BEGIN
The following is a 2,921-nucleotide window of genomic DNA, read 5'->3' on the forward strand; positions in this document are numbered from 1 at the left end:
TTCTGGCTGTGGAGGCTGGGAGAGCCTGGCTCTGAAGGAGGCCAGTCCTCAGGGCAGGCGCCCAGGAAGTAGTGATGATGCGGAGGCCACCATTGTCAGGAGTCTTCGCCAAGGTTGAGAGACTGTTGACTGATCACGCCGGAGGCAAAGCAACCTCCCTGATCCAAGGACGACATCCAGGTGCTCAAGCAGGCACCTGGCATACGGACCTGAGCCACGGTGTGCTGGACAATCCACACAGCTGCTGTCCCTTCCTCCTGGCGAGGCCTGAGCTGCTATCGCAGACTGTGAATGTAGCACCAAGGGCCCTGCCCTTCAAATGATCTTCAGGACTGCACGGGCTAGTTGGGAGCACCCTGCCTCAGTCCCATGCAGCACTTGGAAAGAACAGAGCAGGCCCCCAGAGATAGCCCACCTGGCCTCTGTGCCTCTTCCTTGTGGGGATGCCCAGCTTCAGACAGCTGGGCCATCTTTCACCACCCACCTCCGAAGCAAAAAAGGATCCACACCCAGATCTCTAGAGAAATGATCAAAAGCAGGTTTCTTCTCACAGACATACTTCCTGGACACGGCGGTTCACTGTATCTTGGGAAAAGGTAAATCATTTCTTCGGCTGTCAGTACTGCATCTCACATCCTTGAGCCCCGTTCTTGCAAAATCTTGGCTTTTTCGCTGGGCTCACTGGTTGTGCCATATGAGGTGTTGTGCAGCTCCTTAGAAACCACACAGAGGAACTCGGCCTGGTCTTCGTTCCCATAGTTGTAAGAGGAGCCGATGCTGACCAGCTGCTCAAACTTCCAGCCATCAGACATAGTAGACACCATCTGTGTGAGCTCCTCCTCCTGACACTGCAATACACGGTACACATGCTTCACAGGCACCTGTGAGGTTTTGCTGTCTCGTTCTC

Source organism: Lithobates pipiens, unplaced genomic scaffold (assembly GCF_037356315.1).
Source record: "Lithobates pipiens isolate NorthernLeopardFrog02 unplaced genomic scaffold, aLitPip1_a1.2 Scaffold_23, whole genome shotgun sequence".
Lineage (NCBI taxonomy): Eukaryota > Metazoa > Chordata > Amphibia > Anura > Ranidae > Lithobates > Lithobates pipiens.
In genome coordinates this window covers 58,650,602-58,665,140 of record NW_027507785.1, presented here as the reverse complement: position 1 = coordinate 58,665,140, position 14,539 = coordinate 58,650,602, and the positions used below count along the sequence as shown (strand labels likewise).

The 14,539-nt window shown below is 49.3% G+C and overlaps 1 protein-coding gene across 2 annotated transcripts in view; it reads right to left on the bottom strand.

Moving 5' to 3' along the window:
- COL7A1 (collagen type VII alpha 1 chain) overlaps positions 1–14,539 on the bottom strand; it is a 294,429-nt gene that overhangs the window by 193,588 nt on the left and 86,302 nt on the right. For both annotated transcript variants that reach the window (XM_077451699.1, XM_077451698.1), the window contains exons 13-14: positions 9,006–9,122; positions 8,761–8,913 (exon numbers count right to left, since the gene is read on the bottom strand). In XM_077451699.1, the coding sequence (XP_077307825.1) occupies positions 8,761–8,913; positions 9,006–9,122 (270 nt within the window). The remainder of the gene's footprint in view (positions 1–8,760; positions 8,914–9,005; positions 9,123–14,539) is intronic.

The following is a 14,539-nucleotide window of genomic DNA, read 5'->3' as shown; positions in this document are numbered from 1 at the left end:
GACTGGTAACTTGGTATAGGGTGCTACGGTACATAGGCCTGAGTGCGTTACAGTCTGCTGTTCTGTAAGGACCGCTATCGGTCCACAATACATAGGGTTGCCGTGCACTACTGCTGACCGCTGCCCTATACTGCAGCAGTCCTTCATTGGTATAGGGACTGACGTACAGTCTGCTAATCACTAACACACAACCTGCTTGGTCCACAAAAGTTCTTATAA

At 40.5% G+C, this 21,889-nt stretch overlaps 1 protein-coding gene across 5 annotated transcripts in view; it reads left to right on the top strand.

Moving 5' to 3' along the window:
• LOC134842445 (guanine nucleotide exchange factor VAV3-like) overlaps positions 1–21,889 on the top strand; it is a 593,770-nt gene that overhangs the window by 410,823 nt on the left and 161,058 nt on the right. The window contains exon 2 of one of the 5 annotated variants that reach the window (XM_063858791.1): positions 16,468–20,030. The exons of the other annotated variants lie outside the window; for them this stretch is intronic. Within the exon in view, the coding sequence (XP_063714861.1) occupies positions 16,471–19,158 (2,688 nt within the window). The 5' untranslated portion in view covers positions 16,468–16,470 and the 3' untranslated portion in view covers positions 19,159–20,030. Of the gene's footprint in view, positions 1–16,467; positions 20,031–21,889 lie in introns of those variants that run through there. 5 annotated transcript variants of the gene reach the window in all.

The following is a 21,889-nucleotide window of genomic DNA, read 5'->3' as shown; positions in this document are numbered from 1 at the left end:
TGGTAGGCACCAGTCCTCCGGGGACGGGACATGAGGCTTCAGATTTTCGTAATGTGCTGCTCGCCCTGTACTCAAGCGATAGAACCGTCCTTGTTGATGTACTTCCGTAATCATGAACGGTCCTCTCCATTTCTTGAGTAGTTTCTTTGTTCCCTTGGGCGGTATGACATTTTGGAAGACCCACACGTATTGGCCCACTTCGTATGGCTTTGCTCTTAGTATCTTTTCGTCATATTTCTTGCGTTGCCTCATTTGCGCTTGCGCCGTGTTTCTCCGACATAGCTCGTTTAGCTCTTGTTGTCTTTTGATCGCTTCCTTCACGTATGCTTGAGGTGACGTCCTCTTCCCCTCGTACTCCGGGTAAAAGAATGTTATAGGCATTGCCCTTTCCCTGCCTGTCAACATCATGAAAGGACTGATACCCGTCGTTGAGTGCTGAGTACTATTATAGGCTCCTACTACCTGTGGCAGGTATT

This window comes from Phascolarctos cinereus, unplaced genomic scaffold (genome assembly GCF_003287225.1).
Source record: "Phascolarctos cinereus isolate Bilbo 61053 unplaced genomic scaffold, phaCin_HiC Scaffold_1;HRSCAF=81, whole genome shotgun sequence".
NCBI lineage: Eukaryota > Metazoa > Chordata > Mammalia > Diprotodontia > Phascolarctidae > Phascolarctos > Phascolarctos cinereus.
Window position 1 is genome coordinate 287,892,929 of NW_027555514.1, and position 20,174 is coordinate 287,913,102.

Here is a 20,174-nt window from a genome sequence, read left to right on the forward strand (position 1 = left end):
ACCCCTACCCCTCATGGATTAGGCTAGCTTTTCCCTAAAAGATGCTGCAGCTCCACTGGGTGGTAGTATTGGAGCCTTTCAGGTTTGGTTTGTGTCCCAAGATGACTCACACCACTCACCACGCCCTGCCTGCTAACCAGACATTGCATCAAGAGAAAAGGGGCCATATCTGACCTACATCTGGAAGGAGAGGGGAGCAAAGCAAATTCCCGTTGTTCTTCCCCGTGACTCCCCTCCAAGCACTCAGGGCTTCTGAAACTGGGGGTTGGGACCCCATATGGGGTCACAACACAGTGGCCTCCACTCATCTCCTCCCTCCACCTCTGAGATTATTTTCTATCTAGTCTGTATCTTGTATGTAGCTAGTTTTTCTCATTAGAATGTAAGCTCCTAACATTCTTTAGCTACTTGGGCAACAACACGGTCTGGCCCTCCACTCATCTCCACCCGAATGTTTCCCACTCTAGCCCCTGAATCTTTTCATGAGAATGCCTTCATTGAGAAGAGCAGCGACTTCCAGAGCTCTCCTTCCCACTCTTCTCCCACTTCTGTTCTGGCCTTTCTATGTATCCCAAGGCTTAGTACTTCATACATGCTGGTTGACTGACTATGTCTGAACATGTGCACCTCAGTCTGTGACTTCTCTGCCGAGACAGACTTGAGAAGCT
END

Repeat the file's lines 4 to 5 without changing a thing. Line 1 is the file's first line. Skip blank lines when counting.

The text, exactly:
Source record: "Lithobates pipiens isolate NorthernLeopardFrog02 unplaced genomic scaffold, aLitPip1_a1.2 Scaffold_23, whole genome shotgun sequence".
Lineage (NCBI taxonomy): Eukaryota > Metazoa > Chordata > Amphibia > Anura > Ranidae > Lithobates > Lithobates pipiens.